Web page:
TRENTON -- Gov. Chris Christie must speak out against the proposed repeal of the Affordable Care Act, which would jeopardize the health coverage of 566,000 New Jerseyans on Medicaid, protesters at a Statehouse rally said Monday.
While the Republican governor and confidante of President Trump sat inside his office, nearly 200 protesters -- many from public and private labor unions -- appealed to Christie's desire to leave a legacy of helping to dramatically reduce the number of uninsured people.
"To our governor -- be brave. Stand up to Trump!" said Ann Twomey, president of the Health Professionals and Allied Employees union, which represents nurses and other hospital and nursing home employees across the state.
"People are out in the streets, not just here, but throughout the nation because the ACA is actually working. It is providing care to patients that they so need," Twomey said.
Christie talk on ACA repeal spurs worry N.J. residents could lose coverage
The expanded Medicaid program insures an additional 566,000 low-income people, while 295,000 others signed up through the health exchange on healthcare.gov website.
When taking into account "those facing addiction that need treatment," Maura Collinsgru of New Jersey Citizen Action said the count exceeds 1 million people.
Christie said his focus in his final year in office will be to address New Jersey's heroin and opioid epidemic.
"Governor Christie has vowed to help New Jerseyans get treatment from addiction and has in the past supported the Medicaid expansion," Collinsgru said. "We need him to stand up for the people of New Jersey and stand against this massive attack on our healthcare programs."
On Friday, Politico reported that the draft congressional legislation to replace the Affordable Care Act would eliminate the expanded Medicaid program in 2020. States would get a block grant based on its current enrollment figure and end the open-ended entitlement program, more than 90 percent of which is paid for by the federal government.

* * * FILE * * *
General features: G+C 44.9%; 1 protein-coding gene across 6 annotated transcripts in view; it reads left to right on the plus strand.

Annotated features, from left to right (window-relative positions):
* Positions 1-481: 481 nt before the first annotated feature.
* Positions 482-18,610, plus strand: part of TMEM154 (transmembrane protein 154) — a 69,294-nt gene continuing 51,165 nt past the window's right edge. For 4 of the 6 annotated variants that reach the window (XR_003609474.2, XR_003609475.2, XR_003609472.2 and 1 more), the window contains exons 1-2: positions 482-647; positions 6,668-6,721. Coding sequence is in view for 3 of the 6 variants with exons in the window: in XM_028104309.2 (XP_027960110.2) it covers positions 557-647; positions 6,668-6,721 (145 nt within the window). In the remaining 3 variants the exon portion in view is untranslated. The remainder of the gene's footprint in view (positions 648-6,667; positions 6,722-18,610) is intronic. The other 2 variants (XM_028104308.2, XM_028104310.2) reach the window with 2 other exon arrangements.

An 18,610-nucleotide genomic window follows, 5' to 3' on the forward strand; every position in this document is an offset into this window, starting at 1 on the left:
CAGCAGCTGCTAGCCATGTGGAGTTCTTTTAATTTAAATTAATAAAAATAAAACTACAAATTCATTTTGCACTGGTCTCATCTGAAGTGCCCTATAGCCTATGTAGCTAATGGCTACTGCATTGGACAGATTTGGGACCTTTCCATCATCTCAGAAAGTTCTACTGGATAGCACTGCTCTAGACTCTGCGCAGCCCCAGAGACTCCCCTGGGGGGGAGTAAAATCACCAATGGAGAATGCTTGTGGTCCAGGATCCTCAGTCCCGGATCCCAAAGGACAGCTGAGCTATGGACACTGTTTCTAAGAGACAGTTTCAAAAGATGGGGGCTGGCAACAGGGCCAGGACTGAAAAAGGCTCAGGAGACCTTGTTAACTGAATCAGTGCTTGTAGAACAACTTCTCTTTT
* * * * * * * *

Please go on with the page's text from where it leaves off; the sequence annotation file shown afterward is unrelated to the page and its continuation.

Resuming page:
At a Feb. 15 press conference, Christie said he could get behind either keeping the expanded Medicaid program or turning Medicaid funding over to the states in the form of capped block grants.
"Whatever change we make to the ACA should be made with those folks in mind. We don't help ourselves by kicking those people off of coverage," Christie said.Brian Lee of the Somerset section of Franklin Township holds an anti-Trump sign at a rally in Trenton Monday. Photos bySusan K. Livio | NJ Advance Media for NJ.com
Advocates of the landmark health care law warn that once Medicaid is reduced to an annual grant, the federal government does not make adjustments for inflation or a rise in enrollment prompted by a recession. Christie said that was not necessarily the case.
"You could have a per capita block grant which goes up and down based on the number of people who are enrolling, which is often driven by economic activity," Christie told reporters.
Joel Cantor, director for the Rutgers Center for State Health Policy, said no one in Washington is talking about these flexible block grants.
"It will be very difficult, if not impossible, for states to maintain the level of service that Medicaid now provides to low-income individuals and families under these proposals," Cantor said.
Susan K. Livio may be reached at firstname.lastname@example.org. Follow her on Twitter @SusanKLivio. Find NJ.com Politics on Facebook.
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